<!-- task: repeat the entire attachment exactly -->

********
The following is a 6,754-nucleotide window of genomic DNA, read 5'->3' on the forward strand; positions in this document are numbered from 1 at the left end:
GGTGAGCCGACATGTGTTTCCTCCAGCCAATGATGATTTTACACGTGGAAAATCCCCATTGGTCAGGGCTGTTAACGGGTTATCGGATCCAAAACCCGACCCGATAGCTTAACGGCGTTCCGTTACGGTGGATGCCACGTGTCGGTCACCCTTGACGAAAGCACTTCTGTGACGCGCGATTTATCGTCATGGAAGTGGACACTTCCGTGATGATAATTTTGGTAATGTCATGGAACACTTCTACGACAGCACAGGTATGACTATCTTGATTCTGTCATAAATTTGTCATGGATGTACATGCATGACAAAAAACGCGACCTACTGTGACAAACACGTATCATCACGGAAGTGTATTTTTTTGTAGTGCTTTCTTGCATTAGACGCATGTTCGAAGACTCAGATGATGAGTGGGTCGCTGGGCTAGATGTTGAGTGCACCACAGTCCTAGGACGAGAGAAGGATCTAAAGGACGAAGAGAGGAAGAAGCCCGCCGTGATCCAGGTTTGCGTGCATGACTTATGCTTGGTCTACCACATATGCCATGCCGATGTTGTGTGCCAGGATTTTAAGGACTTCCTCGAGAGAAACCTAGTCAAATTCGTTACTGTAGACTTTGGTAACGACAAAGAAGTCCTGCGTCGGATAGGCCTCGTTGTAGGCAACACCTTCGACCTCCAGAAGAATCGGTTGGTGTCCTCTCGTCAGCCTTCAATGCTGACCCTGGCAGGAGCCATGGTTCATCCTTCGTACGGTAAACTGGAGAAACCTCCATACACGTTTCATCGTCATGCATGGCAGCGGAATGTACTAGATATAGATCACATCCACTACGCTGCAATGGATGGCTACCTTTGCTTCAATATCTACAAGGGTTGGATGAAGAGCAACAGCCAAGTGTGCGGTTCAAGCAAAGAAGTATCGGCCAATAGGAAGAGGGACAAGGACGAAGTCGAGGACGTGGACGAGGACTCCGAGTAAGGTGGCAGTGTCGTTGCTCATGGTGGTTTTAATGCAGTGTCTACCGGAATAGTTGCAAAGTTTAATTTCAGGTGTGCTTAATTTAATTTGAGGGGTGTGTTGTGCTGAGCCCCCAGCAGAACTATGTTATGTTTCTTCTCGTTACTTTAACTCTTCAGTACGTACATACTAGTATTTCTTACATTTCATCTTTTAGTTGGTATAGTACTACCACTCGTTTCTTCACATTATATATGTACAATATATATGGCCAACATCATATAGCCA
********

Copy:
The following is a 6,754-nucleotide window of genomic DNA, read 5'->3' on the forward strand; positions in this document are numbered from 1 at the left end:
GGTGAGCCGACATGTGTTTCCTCCAGCCAATGATGATTTTACACGTGGAAAATCCCCATTGGTCAGGGCTGTTAACGGGTTATCGGATCCAAAACCCGACCCGATAGCTTAACGGCGTTCCGTTACGGTGGATGCCACGTGTCGGTCACCCTTGACGAAAGCACTTCTGTGACGCGCGATTTATCGTCATGGAAGTGGACACTTCCGTGATGATAATTTTGGTAATGTCATGGAACACTTCTACGACAGCACAGGTATGACTATCTTGATTCTGTCATAAATTTGTCATGGATGTACATGCATGACAAAAAACGCGACCTACTGTGACAAACACGTATCATCACGGAAGTGTATTTTTTTGTAGTGCTTTCTTGCATTAGACGCATGTTCGAAGACTCAGATGATGAGTGGGTCGCTGGGCTAGATGTTGAGTGCACCACAGTCCTAGGACGAGAGAAGGATCTAAAGGACGAAGAGAGGAAGAAGCCCGCCGTGATCCAGGTTTGCGTGCATGACTTATGCTTGGTCTACCACATATGCCATGCCGATGTTGTGTGCCAGGATTTTAAGGACTTCCTCGAGAGAAACCTAGTCAAATTCGTTACTGTAGACTTTGGTAACGACAAAGAAGTCCTGCGTCGGATAGGCCTCGTTGTAGGCAACACCTTCGACCTCCAGAAGAATCGGTTGGTGTCCTCTCGTCAGCCTTCAATGCTGACCCTGGCAGGAGCCATGGTTCATCCTTCGTACGGTAAACTGGAGAAACCTCCATACACGTTTCATCGTCATGCATGGCAGCGGAATGTACTAGATATAGATCACATCCACTACGCTGCAATGGATGGCTACCTTTGCTTCAATATCTACAAGGGTTGGATGAAGAGCAACAGCCAAGTGTGCGGTTCAAGCAAAGAAGTATCGGCCAATAGGAAGAGGGACAAGGACGAAGTCGAGGACGTGGACGAGGACTCCGAGTAAGGTGGCAGTGTCGTTGCTCATGGTGGTTTTAATGCAGTGTCTACCGGAATAGTTGCAAAGTTTAATTTCAGGTGTGCTTAATTTAATTTGAGGGGTGTGTTGTGCTGAGCCCCCAGCAGAACTATGTTATGTTTCTTCTCGTTACTTTAACTCTTCAGTACGTACATACTAGTATTTCTTACATTTCATCTTTTAGTTGGTATAGTACTACCACTCGTTTCTTCACATTATATATGTACAATATATATGGCCAACATCATATAGCCA